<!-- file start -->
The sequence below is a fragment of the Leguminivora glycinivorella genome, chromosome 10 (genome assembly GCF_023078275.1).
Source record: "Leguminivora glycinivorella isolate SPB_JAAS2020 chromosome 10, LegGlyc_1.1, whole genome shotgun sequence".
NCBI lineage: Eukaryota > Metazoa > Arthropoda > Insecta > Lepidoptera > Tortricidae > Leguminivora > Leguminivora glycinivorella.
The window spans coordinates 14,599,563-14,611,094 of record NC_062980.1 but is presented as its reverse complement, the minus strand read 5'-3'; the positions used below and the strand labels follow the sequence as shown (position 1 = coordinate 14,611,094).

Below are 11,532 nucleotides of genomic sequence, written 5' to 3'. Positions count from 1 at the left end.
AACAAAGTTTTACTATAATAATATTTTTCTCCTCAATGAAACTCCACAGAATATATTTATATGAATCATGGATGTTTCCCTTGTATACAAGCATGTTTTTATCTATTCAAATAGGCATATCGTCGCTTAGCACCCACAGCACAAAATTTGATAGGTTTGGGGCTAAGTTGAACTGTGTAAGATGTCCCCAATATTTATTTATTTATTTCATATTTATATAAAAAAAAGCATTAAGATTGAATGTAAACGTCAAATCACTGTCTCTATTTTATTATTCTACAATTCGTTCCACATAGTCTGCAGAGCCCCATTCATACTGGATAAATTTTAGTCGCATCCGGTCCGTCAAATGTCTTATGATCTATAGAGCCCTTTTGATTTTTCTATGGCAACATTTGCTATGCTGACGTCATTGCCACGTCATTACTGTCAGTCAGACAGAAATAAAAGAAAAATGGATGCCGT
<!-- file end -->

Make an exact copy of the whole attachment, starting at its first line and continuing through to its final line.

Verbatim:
The sequence below is a fragment of the Leguminivora glycinivorella genome, chromosome 10 (genome assembly GCF_023078275.1).
Source record: "Leguminivora glycinivorella isolate SPB_JAAS2020 chromosome 10, LegGlyc_1.1, whole genome shotgun sequence".
NCBI lineage: Eukaryota > Metazoa > Arthropoda > Insecta > Lepidoptera > Tortricidae > Leguminivora > Leguminivora glycinivorella.
The window spans coordinates 14,599,563-14,611,094 of record NC_062980.1 but is presented as its reverse complement, the minus strand read 5'-3'; the positions used below and the strand labels follow the sequence as shown (position 1 = coordinate 14,611,094).

Below are 11,532 nucleotides of genomic sequence, written 5' to 3'. Positions count from 1 at the left end.
AACAAAGTTTTACTATAATAATATTTTTCTCCTCAATGAAACTCCACAGAATATATTTATATGAATCATGGATGTTTCCCTTGTATACAAGCATGTTTTTATCTATTCAAATAGGCATATCGTCGCTTAGCACCCACAGCACAAAATTTGATAGGTTTGGGGCTAAGTTGAACTGTGTAAGATGTCCCCAATATTTATTTATTTATTTCATATTTATATAAAAAAAAGCATTAAGATTGAATGTAAACGTCAAATCACTGTCTCTATTTTATTATTCTACAATTCGTTCCACATAGTCTGCAGAGCCCCATTCATACTGGATAAATTTTAGTCGCATCCGGTCCGTCAAATGTCTTATGATCTATAGAGCCCTTTTGATTTTTCTATGGCAACATTTGCTATGCTGACGTCATTGCCACGTCATTACTGTCAGTCAGACAGAAATAAAAGAAAAATGGATGCCGT